The Sun has had a strange couple of days on the back of their News International colleagues going to town with the Fake News over the HMRC Tax error.
Normally a publication within the same group could be relied on to provide support and back-up, if they have doubts about the story and its source, they would quietly body swerve the issue.
Unexpectedly The Sun has provided real, well sourced opposition to the ridiculous notion that five years after Rangers entered liquidation it had all been caused by a mistake from HMRC.
Within 24 hours of the story surfacing The Sun produced a brilliant Q and A featuring 18 key questions that had surfaced during the day including the ridiculous notion that a completely different company were in line for a £50m compensation pay-out on tax that another company never paid.
On Friday the same publisher reacted with some glee when, firstly HMRC tweeted that there was no miscalculation then later on their chief exec Jim Harra went into detail about how The Times were guilty of inaccurate and partial reporting.
The information published by The Sun is freely available online with most internet bampots familiar with the detail. Penalties have been dropped from the bill because the club is in liquidation with no prospect of HMRC getting a return while BDO are well into their eight year of lucrative fees.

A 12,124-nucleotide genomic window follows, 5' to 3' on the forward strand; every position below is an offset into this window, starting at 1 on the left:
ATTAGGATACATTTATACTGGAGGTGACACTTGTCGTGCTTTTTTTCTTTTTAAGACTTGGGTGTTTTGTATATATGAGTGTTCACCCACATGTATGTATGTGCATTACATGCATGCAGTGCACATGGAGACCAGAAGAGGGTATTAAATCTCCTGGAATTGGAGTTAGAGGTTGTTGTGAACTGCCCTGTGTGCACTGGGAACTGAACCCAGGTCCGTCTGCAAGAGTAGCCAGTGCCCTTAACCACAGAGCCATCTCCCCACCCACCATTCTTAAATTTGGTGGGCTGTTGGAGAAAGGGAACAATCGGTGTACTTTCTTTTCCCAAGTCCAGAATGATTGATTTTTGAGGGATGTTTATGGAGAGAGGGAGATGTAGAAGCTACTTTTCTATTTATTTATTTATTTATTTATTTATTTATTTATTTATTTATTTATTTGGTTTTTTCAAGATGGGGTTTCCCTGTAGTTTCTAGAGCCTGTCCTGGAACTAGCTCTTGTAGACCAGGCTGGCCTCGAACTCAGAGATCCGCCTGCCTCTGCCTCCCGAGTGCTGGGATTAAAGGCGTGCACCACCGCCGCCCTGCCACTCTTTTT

The main issue however is that The Sun are taking this story to a large number of readers who have been gently fed the notion that some hostile group of Sellik fanatics carefully planned the death of Rangers rather than the greed and stupidity of directors fuelled on the superiority complex of the supporters.
Bringing further balance to the story The Sun has also published the full list of 276 creditors left high and dry by the 2012 liquidation.
HMRC, Ticketus and around 7,000 Debenture holders were the main losers but in among the list you’ll find Celtic, Dunfermline, Dundee United, Manchester City, Arsenal, Thomas Cook Sport, Glasgow City Council, Strathclyde Police and dozens of individuals and businesses large and small.
The Sun may have strong principled views on the matter, or there may be a little jealousy over the staffing and funding levels given to their stable-mate that has one tenth of the circulation of Scotland’s best selling newspaper.
CLICK HERE for the list of 276 creditors.